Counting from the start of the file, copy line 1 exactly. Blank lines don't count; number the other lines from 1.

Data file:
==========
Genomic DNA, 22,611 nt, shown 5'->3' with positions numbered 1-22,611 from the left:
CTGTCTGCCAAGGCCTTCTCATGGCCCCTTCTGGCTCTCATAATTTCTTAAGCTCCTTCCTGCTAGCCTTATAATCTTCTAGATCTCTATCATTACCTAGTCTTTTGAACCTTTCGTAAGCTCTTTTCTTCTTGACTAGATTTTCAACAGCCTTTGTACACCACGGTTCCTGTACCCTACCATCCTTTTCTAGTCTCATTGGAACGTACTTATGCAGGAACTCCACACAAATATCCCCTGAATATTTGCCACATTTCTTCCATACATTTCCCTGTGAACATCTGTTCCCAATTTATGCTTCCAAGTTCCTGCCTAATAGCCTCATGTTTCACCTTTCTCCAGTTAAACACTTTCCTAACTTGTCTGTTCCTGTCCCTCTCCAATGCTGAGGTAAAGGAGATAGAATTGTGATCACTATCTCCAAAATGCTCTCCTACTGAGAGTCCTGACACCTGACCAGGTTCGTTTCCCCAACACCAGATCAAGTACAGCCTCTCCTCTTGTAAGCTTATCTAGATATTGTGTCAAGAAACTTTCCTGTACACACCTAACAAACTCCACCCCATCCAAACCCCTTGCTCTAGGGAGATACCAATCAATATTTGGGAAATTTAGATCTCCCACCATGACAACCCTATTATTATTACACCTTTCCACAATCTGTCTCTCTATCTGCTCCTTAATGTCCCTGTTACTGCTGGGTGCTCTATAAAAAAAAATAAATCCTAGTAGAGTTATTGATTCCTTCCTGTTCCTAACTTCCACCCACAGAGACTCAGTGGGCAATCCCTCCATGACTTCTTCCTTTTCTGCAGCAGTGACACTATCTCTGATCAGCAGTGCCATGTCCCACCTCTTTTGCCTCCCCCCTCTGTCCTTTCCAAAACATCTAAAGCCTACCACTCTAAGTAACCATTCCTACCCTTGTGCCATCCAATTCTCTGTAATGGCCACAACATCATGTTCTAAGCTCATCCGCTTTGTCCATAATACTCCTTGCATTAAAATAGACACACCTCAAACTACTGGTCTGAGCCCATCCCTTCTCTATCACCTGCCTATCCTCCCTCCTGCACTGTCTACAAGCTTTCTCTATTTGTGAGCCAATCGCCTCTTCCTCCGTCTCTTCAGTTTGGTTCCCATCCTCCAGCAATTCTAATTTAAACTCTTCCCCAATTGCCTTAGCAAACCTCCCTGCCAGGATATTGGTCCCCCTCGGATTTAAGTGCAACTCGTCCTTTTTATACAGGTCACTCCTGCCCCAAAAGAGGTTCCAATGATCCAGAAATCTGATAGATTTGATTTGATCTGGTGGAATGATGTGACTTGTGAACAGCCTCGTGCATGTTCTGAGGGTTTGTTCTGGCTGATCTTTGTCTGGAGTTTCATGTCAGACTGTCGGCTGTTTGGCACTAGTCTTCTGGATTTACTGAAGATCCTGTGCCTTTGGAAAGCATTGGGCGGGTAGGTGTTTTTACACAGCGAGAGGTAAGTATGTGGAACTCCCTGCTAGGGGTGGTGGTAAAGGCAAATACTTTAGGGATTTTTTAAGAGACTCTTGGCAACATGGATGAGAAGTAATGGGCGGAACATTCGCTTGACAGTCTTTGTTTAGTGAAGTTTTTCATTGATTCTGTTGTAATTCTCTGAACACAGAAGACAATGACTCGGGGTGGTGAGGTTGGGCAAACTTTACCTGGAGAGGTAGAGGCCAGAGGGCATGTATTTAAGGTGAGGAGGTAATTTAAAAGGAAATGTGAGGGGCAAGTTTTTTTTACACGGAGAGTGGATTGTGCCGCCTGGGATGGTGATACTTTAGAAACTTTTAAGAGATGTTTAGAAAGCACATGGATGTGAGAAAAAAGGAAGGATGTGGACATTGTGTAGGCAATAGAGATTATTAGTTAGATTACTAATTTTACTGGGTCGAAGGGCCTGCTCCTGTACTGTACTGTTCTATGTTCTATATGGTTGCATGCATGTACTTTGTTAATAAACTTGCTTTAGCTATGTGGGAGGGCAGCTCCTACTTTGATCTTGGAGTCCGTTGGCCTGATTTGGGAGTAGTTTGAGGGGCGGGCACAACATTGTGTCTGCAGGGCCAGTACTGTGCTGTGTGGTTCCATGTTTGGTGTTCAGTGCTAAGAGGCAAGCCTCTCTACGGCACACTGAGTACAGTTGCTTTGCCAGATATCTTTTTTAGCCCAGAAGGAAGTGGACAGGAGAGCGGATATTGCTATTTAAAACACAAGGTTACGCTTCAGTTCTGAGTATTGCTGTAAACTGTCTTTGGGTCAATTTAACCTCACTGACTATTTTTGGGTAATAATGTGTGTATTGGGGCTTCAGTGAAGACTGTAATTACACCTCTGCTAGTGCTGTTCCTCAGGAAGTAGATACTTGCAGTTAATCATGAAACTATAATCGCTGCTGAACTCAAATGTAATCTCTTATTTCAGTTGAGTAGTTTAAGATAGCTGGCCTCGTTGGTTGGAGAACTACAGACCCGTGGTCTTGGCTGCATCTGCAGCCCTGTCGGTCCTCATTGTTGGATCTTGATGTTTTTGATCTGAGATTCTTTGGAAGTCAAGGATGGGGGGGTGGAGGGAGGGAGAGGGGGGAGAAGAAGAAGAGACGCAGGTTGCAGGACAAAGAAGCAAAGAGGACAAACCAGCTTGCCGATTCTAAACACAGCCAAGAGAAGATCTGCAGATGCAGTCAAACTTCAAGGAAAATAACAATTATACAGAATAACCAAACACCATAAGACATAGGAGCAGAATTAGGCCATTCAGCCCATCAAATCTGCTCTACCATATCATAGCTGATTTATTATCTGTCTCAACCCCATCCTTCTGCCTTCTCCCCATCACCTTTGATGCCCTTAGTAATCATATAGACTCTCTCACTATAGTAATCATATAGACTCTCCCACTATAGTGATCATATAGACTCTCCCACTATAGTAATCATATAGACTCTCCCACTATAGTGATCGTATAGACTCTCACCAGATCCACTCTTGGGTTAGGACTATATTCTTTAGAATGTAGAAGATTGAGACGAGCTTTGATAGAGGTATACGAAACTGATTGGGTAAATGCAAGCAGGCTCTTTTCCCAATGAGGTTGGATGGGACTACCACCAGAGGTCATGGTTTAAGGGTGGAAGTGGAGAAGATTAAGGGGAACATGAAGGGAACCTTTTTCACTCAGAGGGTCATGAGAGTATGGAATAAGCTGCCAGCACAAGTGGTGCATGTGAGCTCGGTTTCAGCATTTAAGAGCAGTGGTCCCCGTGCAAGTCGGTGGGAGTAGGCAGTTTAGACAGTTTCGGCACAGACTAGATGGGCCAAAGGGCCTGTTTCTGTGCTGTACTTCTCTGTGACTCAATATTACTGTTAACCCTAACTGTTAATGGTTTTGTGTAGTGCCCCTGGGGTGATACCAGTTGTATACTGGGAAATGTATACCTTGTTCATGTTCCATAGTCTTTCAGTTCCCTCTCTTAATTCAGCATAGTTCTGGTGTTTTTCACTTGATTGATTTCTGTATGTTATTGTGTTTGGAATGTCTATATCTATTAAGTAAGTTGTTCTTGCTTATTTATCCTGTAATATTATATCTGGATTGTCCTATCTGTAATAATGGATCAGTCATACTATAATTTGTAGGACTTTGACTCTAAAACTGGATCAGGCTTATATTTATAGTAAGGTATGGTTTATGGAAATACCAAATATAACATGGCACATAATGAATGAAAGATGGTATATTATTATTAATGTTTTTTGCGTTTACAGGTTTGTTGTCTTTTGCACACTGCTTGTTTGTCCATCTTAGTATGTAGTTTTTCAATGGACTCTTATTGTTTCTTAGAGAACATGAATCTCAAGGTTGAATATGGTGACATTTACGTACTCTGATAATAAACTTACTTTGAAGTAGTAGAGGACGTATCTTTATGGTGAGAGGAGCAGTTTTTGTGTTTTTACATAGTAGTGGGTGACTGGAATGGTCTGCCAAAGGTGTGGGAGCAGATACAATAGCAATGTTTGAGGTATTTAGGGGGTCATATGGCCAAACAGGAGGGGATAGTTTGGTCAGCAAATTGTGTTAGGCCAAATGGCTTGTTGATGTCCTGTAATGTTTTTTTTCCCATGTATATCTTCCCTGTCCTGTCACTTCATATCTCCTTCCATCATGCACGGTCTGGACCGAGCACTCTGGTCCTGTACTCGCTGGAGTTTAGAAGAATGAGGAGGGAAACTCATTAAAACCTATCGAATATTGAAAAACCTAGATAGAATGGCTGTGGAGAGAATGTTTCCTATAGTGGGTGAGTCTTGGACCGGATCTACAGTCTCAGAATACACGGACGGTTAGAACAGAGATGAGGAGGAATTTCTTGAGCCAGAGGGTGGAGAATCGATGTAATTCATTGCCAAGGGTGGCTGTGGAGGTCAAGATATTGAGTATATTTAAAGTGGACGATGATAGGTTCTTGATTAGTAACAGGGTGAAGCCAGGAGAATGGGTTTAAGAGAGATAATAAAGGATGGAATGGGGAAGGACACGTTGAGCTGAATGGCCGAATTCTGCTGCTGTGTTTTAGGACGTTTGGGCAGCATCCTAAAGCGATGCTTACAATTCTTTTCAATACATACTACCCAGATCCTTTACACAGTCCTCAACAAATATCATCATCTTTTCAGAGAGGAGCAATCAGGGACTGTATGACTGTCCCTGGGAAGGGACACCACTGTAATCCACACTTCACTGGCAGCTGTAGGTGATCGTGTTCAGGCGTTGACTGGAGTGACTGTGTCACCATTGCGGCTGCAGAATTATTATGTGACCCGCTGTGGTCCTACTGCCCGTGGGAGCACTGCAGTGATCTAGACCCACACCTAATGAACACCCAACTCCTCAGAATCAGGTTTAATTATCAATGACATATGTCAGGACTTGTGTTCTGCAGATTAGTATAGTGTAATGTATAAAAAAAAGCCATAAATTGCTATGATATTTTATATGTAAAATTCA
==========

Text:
Genomic DNA, 22,611 nt, shown 5'->3' with positions numbered 1-22,611 from the left: